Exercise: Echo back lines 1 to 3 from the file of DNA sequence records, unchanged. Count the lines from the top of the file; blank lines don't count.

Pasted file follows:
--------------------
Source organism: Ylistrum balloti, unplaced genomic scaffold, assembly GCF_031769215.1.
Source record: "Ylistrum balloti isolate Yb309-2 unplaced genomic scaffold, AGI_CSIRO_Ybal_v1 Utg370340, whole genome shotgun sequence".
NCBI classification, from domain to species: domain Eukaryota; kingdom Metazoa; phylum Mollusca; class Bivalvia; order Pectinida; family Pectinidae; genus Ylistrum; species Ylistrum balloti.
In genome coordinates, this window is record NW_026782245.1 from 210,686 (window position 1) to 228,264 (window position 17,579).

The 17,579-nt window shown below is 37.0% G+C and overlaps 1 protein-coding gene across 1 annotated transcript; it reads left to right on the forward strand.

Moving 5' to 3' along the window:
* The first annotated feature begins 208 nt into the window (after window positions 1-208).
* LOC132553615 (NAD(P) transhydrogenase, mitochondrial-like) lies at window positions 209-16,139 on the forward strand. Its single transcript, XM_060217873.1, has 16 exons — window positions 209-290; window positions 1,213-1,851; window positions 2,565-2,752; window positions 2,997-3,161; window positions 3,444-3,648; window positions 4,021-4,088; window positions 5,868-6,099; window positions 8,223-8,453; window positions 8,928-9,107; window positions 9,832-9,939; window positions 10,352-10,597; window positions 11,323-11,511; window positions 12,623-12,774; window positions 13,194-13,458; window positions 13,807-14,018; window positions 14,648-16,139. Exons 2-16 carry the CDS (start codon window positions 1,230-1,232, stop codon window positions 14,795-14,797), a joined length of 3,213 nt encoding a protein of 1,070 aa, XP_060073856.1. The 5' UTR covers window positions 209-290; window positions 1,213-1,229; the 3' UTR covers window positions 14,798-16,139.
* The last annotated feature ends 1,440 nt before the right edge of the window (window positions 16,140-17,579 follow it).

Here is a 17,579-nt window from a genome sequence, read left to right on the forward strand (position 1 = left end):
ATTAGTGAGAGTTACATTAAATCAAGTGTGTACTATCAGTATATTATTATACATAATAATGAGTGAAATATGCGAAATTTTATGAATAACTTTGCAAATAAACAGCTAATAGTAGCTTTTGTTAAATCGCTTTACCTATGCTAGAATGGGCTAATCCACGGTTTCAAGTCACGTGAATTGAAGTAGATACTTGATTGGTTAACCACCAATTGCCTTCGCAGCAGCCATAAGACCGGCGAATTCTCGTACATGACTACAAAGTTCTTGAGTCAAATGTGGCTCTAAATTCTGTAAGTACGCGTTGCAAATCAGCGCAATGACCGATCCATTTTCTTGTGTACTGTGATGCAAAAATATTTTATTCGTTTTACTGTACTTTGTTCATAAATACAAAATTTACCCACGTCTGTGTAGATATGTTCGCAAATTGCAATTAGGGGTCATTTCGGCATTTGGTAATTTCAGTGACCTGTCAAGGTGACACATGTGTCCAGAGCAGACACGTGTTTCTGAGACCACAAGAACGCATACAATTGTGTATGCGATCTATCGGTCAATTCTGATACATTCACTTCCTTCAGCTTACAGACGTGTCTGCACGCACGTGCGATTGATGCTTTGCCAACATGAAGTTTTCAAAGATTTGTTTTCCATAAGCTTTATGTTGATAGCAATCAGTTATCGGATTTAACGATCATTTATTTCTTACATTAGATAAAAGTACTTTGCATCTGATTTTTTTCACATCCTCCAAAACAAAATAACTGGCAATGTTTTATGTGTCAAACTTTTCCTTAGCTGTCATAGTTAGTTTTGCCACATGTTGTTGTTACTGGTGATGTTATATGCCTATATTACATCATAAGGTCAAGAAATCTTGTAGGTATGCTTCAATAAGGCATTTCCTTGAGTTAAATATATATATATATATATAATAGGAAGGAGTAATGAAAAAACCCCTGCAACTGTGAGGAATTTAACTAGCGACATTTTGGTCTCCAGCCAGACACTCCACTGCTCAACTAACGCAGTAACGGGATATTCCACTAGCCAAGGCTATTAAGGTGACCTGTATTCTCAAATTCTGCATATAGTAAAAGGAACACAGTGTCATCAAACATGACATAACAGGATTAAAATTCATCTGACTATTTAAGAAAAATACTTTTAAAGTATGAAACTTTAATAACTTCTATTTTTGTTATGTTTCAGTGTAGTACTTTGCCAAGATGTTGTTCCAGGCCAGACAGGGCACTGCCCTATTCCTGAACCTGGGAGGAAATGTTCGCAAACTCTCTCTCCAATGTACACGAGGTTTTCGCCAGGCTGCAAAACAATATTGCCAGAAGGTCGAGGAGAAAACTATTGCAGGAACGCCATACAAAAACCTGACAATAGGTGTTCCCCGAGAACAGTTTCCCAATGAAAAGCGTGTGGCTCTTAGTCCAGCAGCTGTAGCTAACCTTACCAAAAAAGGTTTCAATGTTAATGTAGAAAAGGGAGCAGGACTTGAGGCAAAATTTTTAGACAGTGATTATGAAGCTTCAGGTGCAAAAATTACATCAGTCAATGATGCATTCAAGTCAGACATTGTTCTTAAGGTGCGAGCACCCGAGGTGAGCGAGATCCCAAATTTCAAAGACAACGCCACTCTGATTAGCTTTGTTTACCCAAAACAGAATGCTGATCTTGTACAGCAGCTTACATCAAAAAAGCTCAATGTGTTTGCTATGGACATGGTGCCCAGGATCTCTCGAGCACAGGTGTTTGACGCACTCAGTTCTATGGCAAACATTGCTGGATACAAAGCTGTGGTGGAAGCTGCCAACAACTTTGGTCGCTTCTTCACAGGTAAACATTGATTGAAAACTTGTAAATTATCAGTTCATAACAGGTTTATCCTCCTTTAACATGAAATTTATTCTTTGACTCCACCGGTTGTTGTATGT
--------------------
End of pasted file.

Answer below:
Source organism: Ylistrum balloti, unplaced genomic scaffold, assembly GCF_031769215.1.
Source record: "Ylistrum balloti isolate Yb309-2 unplaced genomic scaffold, AGI_CSIRO_Ybal_v1 Utg370340, whole genome shotgun sequence".
NCBI classification, from domain to species: domain Eukaryota; kingdom Metazoa; phylum Mollusca; class Bivalvia; order Pectinida; family Pectinidae; genus Ylistrum; species Ylistrum balloti.